Stagefright Is Back to Render over a Billion Android Devices Vulnerable

A new batch of Stagefright bugs that grants attackers the means to execute malicious code that leaves over a billion Android devices vulnerable has been discovered in recent versions of the Android operating system by researchers.

Security firm Zimperium has found two new vulnerabilities, dubbed Stagefright 2.0 that performs an exploit when processing media files. The media files are “specifically crafted” MP3 audio or MP4 video files, according to a new blog post by Zimperium zLabs.

Zimperium also discovered the first batch of Stagefright vulnerabilities that left over 950 million Android vulnerabilities to the possibility of a remote hijack. Similar to the first round of Stagefright, the second batch containing two bugs grants attackers the means to take control of a compromised device. Furthermore, an attacker can also gain access to a targeted phone’s data, camera, microphone and photos.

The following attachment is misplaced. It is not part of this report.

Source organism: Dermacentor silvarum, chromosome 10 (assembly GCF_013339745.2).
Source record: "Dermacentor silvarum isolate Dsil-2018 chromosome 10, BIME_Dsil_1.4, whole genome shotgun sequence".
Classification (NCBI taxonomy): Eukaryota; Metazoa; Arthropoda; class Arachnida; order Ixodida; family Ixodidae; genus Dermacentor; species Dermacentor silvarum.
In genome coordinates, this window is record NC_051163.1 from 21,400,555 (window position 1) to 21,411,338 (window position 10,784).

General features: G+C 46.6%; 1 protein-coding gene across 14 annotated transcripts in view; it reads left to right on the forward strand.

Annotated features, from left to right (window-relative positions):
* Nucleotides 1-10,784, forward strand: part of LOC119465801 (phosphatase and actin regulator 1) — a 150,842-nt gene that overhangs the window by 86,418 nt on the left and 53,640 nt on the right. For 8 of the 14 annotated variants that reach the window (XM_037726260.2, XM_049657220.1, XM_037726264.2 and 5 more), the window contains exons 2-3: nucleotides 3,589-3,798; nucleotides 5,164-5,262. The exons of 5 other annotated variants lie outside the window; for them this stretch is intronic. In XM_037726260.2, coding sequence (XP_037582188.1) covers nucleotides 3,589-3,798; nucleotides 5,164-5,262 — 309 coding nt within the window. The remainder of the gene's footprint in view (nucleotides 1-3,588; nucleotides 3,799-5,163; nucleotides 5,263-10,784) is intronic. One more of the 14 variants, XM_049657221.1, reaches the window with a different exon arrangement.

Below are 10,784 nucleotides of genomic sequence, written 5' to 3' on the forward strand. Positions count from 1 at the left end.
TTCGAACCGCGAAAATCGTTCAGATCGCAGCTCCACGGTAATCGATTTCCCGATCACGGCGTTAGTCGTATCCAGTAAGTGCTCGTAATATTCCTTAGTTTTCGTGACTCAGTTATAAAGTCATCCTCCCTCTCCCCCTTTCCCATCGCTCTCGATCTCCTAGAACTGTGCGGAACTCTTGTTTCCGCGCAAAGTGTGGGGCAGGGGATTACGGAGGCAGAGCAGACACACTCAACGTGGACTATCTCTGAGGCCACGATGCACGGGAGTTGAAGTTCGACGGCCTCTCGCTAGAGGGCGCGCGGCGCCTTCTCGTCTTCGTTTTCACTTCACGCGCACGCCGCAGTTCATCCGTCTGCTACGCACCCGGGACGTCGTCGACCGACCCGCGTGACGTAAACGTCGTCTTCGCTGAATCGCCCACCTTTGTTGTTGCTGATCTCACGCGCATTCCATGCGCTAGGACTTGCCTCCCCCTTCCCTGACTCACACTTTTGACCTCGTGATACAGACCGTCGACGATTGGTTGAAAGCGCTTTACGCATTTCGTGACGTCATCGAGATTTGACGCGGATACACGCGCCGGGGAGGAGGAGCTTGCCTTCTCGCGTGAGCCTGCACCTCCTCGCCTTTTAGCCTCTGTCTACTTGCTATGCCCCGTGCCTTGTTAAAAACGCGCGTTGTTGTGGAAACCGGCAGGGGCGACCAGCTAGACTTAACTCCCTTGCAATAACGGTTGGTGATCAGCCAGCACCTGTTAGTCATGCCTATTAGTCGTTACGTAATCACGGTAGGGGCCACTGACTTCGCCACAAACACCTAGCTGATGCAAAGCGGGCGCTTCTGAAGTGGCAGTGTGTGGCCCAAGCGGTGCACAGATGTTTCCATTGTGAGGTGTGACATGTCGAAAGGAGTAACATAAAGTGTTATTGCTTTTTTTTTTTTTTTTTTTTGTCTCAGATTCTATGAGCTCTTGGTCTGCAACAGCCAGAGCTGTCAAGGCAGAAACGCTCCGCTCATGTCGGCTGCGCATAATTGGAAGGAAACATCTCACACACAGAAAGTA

Stagefright 2.0

The vulnerability exists in the way metadata is processed within the files. Quite simply, even merely previewing the song or video will trigger the exploit, according to security researchers.

The two bugs that result in Stagefright 2.0 are:

  • CVE-2015-6602 found in the ‘libutils’ library that exists within every version of Android starting from 1.0.
  • The second exists in devices running Android version 5.0 (Lollipop) in libstagefright, a code library that is used to process media files within Android.

Related article: Simple Android Hack Leaves 95% Devices Vulnerable

Zimperium also added that the likely attack point for the newest batch of the Stagefright vulnerability is via the web browser. More specifically:

  • A URL redirecting to a malicious website that is controlled by an attacker through spear-phishing campaigns.
  • Man-in-the-middle (MITM) attacks on unencrypted network traffic.
  • Instant messengers, media players and other third party applications that share the same vulnerable library.

The security adds that they notified the Android Security Team at Google of this issue 45 days ago on August 15. Google is expected to release a fix for the vulnerability in a patch during the upcoming monthly security bulletin for Google’s Nexus devices that is scheduled in the second week of October.

While Nexus phones are certain to get the patch soon after Google releases it, users of other Android phones from different OEMs can expect the patch to take longer.